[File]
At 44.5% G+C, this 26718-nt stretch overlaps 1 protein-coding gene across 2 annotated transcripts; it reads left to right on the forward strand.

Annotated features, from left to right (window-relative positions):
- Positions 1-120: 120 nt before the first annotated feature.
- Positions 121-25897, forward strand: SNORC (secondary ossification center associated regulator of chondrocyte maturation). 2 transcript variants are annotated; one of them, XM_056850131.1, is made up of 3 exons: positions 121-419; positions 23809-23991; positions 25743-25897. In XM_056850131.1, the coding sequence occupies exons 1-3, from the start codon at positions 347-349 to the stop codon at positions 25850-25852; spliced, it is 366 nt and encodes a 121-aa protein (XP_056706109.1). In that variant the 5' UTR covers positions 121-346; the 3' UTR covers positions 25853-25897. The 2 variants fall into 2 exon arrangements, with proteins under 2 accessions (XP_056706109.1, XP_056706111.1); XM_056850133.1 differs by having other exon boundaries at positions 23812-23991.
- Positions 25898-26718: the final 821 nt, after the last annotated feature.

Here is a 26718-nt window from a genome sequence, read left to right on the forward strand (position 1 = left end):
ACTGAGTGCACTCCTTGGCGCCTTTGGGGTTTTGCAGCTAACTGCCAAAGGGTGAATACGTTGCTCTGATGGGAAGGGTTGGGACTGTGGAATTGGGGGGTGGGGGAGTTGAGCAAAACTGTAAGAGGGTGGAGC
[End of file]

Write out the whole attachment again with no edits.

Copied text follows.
At 44.5% G+C, this 26718-nt stretch overlaps 1 protein-coding gene across 2 annotated transcripts; it reads left to right on the forward strand.

Annotated features, from left to right (window-relative positions):
- Positions 1-120: 120 nt before the first annotated feature.
- Positions 121-25897, forward strand: SNORC (secondary ossification center associated regulator of chondrocyte maturation). 2 transcript variants are annotated; one of them, XM_056850131.1, is made up of 3 exons: positions 121-419; positions 23809-23991; positions 25743-25897. In XM_056850131.1, the coding sequence occupies exons 1-3, from the start codon at positions 347-349 to the stop codon at positions 25850-25852; spliced, it is 366 nt and encodes a 121-aa protein (XP_056706109.1). In that variant the 5' UTR covers positions 121-346; the 3' UTR covers positions 25853-25897. The 2 variants fall into 2 exon arrangements, with proteins under 2 accessions (XP_056706109.1, XP_056706111.1); XM_056850133.1 differs by having other exon boundaries at positions 23812-23991.
- Positions 25898-26718: the final 821 nt, after the last annotated feature.

Here is a 26718-nt window from a genome sequence, read left to right on the forward strand (position 1 = left end):
ACTGAGTGCACTCCTTGGCGCCTTTGGGGTTTTGCAGCTAACTGCCAAAGGGTGAATACGTTGCTCTGATGGGAAGGGTTGGGACTGTGGAATTGGGGGGTGGGGGAGTTGAGCAAAACTGTAAGAGGGTGGAGC